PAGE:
Op-Ed: Region's Generosity Impressive, Impactful, Inspiring
If a neighbor needed your help, would you give it to them? Based on my experience, you’d say “yes.”
In the winter of 1992, I moved to Greater Cincinnati. I didn’t know anyone but my brother, who was a newlywed at the time and understandably not so keen on having his little sister around, so I set out on my own to figure out my new home. Beyond the fact everyone I met was curious as to where I graduated high school, what impressed me immediately about our community was the overflowing generosity.
Anywhere and everywhere I turned. Good, caring people. When someone was down on their luck, needed a leg up, or experienced a tragedy, people joined together and reached out to lift them up. Our community’s generosity is inspiring and remains so; from family foundation underwriting, to corporate philanthropy, to your neighbor extending a hand.
United Way is where caring, community-minded people, organizations, and businesses can come together around key strategies to transform the quality of life for all in our region ‒‒ in the belief we can do more together than we can do individually. The strategies are United Way’s Bold Goals centered around education, income, and health. Together we’re working hard to get more kids ready for school, more families stable and self-sufficient, and more people healthy. United Way delivers on these strategies for lasting change.
Now, you may say, you can find good people anywhere. I will tell you, our community is different. For a clear measure of this region’s generosity and the strength of our United Way, consider this: While the Cincinnati metro area is only the 28th-largest market by population in the United States, United Way of Greater Cincinnati is the sixth-largest campaign in the United States. This alone is a testament to how we take care of our own.
I agreed to lead our region's 100th anniversary campaign about six weeks before I learned of Toyota's headquarters consolidation to Plano, Texas, and the eventual relocation of our company's Erlanger operations. In the months since, I’ve worked more closely than ever with my counterparts nationwide.
Doing so has only enhanced my appreciation of how fortunate we are in this region to enjoy a strong community partner in United Way. My counterparts and I share best practices as to what is working in our communities and how we are moving the needle on pressing issues.
I will give you two examples of how our region excels:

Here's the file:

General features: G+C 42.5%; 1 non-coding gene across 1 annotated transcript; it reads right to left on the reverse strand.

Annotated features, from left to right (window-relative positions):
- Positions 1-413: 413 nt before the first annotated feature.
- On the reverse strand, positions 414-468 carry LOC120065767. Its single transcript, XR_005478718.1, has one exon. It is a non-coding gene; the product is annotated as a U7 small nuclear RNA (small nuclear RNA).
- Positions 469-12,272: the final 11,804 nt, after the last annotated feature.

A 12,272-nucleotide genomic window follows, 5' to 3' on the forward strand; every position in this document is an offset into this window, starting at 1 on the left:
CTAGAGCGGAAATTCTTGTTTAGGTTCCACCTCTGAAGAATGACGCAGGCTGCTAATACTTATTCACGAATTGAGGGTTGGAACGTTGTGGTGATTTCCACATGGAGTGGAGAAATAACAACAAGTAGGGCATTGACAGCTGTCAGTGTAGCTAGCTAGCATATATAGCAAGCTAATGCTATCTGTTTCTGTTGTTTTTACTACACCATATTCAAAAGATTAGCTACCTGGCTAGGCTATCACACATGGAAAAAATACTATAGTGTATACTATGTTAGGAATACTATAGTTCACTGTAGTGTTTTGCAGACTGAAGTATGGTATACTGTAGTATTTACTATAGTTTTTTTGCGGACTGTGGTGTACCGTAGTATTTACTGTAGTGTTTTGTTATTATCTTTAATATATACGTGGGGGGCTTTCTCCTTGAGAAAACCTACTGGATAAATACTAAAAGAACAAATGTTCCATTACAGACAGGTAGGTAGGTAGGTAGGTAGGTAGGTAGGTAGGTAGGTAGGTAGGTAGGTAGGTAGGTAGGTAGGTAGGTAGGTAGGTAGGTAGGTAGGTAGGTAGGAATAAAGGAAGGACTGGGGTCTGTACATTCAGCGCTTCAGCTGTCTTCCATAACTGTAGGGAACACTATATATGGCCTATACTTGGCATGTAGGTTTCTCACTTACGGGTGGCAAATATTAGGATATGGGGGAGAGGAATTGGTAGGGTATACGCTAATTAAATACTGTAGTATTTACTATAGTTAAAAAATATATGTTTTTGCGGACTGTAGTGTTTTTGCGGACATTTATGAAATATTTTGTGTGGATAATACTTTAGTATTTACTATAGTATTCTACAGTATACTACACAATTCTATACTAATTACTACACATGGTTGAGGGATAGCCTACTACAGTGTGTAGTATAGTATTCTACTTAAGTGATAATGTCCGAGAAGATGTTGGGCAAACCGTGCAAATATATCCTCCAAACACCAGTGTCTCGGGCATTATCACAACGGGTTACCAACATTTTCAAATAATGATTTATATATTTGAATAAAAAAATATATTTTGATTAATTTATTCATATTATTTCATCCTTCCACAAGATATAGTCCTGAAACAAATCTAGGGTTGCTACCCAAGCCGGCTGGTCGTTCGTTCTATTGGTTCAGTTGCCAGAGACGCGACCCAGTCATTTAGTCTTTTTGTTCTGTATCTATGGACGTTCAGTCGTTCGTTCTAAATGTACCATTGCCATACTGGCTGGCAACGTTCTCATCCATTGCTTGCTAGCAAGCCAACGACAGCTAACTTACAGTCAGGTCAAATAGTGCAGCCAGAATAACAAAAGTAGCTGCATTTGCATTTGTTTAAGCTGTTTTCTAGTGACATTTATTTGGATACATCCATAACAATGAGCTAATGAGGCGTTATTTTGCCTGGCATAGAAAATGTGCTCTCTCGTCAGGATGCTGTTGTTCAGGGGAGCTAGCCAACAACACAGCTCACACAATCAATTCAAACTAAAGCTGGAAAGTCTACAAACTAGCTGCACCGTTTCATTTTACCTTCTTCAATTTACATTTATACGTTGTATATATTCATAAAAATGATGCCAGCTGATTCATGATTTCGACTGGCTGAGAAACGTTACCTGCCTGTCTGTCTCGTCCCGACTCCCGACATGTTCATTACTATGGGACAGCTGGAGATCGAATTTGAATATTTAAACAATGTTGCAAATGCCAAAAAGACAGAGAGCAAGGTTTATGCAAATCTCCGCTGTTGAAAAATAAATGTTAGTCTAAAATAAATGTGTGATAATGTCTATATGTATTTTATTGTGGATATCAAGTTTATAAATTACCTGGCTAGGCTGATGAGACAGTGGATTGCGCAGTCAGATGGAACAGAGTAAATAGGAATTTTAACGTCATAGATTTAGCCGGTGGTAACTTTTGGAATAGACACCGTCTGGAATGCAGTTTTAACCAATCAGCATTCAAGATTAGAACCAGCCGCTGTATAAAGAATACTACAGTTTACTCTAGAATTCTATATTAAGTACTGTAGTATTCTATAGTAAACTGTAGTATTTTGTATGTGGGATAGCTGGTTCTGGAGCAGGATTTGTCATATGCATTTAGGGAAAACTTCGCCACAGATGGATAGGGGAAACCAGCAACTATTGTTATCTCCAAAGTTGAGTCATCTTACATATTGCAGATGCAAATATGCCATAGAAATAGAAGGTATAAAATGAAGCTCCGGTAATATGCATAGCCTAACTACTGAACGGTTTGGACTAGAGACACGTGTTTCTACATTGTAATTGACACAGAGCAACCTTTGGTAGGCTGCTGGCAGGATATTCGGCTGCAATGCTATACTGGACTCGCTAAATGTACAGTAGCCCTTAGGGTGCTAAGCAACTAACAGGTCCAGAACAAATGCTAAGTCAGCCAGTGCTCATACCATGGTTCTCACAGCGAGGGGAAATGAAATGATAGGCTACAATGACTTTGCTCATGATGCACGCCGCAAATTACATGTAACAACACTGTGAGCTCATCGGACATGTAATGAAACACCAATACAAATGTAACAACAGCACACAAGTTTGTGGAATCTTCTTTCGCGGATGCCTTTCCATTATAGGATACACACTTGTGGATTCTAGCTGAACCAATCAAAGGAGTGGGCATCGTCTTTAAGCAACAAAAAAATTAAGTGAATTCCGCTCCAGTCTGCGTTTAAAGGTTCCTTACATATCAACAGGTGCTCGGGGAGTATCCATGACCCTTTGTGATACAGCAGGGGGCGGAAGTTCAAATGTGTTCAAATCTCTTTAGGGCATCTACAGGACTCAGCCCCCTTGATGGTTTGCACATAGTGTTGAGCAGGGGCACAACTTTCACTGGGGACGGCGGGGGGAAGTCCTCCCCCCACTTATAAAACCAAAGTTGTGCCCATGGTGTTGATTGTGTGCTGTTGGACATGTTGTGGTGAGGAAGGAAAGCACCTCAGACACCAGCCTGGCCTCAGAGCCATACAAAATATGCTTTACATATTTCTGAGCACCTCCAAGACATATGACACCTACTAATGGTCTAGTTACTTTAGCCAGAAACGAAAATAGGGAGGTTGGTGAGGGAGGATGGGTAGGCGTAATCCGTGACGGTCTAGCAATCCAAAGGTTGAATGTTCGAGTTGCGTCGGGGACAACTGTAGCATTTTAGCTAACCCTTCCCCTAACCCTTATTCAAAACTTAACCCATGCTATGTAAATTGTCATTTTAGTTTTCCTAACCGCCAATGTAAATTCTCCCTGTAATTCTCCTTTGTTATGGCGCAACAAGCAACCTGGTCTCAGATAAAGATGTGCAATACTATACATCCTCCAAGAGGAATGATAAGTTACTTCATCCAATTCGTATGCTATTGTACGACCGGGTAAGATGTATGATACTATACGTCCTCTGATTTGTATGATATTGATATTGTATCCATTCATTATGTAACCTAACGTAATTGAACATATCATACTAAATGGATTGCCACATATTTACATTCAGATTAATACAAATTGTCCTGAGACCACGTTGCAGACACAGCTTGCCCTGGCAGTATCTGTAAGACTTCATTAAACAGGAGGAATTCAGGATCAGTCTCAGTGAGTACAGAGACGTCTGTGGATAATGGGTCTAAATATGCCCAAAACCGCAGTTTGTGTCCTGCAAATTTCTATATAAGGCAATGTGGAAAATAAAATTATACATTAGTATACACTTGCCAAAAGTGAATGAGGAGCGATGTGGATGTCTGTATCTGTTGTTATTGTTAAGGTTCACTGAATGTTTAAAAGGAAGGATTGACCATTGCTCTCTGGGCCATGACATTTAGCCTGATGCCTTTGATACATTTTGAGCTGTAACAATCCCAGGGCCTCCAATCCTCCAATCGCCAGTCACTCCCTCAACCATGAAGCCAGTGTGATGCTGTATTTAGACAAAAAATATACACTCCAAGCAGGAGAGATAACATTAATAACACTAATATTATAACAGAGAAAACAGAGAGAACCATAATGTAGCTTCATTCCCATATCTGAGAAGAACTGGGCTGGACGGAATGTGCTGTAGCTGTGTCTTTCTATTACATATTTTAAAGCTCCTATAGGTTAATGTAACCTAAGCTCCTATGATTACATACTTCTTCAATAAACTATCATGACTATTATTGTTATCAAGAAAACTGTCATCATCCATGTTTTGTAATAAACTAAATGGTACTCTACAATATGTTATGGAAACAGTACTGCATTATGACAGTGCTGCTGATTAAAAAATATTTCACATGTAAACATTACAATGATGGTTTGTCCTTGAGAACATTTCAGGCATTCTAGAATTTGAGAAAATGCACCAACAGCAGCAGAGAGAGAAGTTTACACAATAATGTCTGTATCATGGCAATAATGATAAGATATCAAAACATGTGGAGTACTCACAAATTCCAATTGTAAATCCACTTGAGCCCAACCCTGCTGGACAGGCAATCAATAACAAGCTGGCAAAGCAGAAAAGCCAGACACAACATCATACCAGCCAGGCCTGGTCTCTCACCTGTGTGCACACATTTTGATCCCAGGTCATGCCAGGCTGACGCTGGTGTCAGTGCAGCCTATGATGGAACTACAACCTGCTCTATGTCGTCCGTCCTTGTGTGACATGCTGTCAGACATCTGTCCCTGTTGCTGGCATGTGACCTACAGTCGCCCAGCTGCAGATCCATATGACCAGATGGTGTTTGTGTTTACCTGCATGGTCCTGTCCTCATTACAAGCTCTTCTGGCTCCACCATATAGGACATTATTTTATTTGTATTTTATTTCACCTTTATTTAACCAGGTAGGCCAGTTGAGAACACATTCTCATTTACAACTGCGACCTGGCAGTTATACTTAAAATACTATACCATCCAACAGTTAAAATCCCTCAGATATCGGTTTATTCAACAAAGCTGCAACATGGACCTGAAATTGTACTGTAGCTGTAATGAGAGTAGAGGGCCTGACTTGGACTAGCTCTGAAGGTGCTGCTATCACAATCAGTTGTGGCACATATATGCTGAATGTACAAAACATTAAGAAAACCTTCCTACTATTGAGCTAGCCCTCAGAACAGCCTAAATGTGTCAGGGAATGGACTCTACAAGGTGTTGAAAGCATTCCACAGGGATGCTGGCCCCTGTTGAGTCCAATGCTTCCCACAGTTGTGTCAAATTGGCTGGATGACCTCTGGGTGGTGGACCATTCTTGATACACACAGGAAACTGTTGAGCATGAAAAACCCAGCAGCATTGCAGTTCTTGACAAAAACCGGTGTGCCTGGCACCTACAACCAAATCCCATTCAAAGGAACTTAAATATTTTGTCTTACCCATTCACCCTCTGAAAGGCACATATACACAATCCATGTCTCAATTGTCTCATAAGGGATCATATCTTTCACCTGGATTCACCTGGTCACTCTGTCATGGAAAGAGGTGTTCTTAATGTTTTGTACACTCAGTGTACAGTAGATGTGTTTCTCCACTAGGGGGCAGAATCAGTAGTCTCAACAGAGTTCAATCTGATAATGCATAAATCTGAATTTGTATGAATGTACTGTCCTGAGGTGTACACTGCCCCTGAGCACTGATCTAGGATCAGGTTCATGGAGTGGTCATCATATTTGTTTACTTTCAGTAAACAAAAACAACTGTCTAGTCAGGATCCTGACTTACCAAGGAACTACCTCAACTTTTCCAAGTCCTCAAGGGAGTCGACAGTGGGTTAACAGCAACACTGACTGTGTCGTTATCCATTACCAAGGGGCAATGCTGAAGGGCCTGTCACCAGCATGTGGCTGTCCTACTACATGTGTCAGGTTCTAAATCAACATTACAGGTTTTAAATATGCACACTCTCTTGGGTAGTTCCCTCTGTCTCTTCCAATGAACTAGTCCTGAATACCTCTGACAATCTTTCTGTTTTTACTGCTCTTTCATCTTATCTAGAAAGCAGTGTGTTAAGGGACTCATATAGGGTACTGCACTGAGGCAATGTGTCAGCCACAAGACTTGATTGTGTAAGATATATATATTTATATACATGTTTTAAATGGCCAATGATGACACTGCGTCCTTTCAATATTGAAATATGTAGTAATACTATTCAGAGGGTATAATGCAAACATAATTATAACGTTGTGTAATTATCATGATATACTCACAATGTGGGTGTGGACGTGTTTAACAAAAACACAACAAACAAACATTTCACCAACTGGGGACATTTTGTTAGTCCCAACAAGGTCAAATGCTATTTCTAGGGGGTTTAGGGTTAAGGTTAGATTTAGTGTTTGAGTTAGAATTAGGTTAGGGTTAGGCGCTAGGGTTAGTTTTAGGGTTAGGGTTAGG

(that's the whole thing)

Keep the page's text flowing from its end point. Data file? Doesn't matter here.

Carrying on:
United Way Born Learning Academies are successfully getting kids ready for Kindergarten. The Academies are a series of parent workshops designed to support parents in their critical role as a child’s first teacher. The workshops provide early learning tools and practices for expectant parents, parents, and caregivers of children under age 5. Advances in brain research tell us that by age 5, more than 90 percent of the architecture of the brain is already in place. Economists have found that high-quality early childhood education offers one of the highest returns of any public investment – more than $7 for every dollar spent. Now in our fourth year of a five-year, $1 million investment in Born Learning, Toyota funds 42 of the 104 academies statewide. In Northern Kentucky, we support 19 academies with the help of PNC Bank.
United Way’s Partners for a Competitive Workforce is another successful model I am proud to share. Toyota’s 10 U.S. manufacturing plant communities are interested in innovative workforce solutions to ensure a talent pipeline for advanced manufacturing and strategies designed to increase the number of women engineers. I share with them one way we are addressing workforce pipeline concerns is through initiatives lead by Partners for a Competitive Workforce, a tri-state regional partnership focused on meeting employer demand by growing the skills of our current and future workforce. By joining efforts, setting joint priorities and tracking progress under one collaborative umbrella, we can accelerate the pace of collaboration so that our region goes farther, faster in preparing our workforce to compete. United Way is a mighty convener. Not one employer could tackle these issues alone.
These initiatives might not be how you typically think of United Way's work. These are BIG IDEAS.
Effective strategies to meet Bold Goals. It takes many people working collectively to reach these goals, to create lasting change, to transform the quality of life for all in our region. Again, while there are good people everywhere, our community is different. I recognized it 23 years ago and still feel it today.
The 2015 United Way of Greater Cincinnati campaign goal is $62 million. Will you help us reach our goal? Our neighbors need our help; our community needs our engagement. So, I ask you to join us, lend your voice, volunteer, and please invest in United Way to help us create a stronger region. Your dollars equal lasting change. Based on my experience, you’ll say “yes.”
Carri Chandler is assistant manager of external affairs at Toyota and resides in Ft. Mitchell